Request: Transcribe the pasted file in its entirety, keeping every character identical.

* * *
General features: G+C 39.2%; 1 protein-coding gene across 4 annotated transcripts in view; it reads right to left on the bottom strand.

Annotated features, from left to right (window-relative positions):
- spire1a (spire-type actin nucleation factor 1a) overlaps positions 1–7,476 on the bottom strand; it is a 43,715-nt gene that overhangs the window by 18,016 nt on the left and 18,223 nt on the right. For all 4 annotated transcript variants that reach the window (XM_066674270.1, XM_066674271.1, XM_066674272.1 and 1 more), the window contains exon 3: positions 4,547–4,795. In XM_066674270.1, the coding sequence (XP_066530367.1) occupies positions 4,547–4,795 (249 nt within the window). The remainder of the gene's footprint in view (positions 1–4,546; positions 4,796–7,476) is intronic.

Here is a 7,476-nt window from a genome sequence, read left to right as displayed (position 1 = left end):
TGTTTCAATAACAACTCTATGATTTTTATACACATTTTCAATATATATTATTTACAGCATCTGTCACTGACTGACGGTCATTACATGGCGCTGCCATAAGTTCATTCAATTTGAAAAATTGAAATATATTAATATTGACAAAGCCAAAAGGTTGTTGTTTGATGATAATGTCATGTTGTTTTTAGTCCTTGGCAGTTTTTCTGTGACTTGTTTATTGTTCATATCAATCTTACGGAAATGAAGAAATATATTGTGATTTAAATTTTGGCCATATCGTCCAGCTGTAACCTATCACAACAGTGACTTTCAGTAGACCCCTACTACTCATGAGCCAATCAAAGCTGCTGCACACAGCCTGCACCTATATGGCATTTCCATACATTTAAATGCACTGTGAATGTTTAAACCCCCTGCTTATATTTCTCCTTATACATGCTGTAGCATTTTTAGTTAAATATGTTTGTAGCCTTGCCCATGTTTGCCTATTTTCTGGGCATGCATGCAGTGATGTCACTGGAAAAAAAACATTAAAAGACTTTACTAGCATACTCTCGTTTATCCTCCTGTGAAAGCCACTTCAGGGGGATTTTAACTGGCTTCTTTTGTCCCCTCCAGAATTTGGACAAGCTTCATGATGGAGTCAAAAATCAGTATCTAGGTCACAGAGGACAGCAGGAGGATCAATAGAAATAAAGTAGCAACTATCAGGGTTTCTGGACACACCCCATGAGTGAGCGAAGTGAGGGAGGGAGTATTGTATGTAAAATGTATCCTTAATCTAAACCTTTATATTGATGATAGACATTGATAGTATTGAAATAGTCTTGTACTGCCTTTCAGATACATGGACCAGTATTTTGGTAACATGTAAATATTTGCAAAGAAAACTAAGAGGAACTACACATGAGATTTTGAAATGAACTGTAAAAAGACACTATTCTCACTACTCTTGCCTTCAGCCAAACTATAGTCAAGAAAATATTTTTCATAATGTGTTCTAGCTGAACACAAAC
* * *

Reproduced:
General features: G+C 39.2%; 1 protein-coding gene across 4 annotated transcripts in view; it reads right to left on the bottom strand.

Annotated features, from left to right (window-relative positions):
- spire1a (spire-type actin nucleation factor 1a) overlaps positions 1–7,476 on the bottom strand; it is a 43,715-nt gene that overhangs the window by 18,016 nt on the left and 18,223 nt on the right. For all 4 annotated transcript variants that reach the window (XM_066674270.1, XM_066674271.1, XM_066674272.1 and 1 more), the window contains exon 3: positions 4,547–4,795. In XM_066674270.1, the coding sequence (XP_066530367.1) occupies positions 4,547–4,795 (249 nt within the window). The remainder of the gene's footprint in view (positions 1–4,546; positions 4,796–7,476) is intronic.

Here is a 7,476-nt window from a genome sequence, read left to right as displayed (position 1 = left end):
TGTTTCAATAACAACTCTATGATTTTTATACACATTTTCAATATATATTATTTACAGCATCTGTCACTGACTGACGGTCATTACATGGCGCTGCCATAAGTTCATTCAATTTGAAAAATTGAAATATATTAATATTGACAAAGCCAAAAGGTTGTTGTTTGATGATAATGTCATGTTGTTTTTAGTCCTTGGCAGTTTTTCTGTGACTTGTTTATTGTTCATATCAATCTTACGGAAATGAAGAAATATATTGTGATTTAAATTTTGGCCATATCGTCCAGCTGTAACCTATCACAACAGTGACTTTCAGTAGACCCCTACTACTCATGAGCCAATCAAAGCTGCTGCACACAGCCTGCACCTATATGGCATTTCCATACATTTAAATGCACTGTGAATGTTTAAACCCCCTGCTTATATTTCTCCTTATACATGCTGTAGCATTTTTAGTTAAATATGTTTGTAGCCTTGCCCATGTTTGCCTATTTTCTGGGCATGCATGCAGTGATGTCACTGGAAAAAAAACATTAAAAGACTTTACTAGCATACTCTCGTTTATCCTCCTGTGAAAGCCACTTCAGGGGGATTTTAACTGGCTTCTTTTGTCCCCTCCAGAATTTGGACAAGCTTCATGATGGAGTCAAAAATCAGTATCTAGGTCACAGAGGACAGCAGGAGGATCAATAGAAATAAAGTAGCAACTATCAGGGTTTCTGGACACACCCCATGAGTGAGCGAAGTGAGGGAGGGAGTATTGTATGTAAAATGTATCCTTAATCTAAACCTTTATATTGATGATAGACATTGATAGTATTGAAATAGTCTTGTACTGCCTTTCAGATACATGGACCAGTATTTTGGTAACATGTAAATATTTGCAAAGAAAACTAAGAGGAACTACACATGAGATTTTGAAATGAACTGTAAAAAGACACTATTCTCACTACTCTTGCCTTCAGCCAAACTATAGTCAAGAAAATATTTTTCATAATGTGTTCTAGCTGAACACAAAC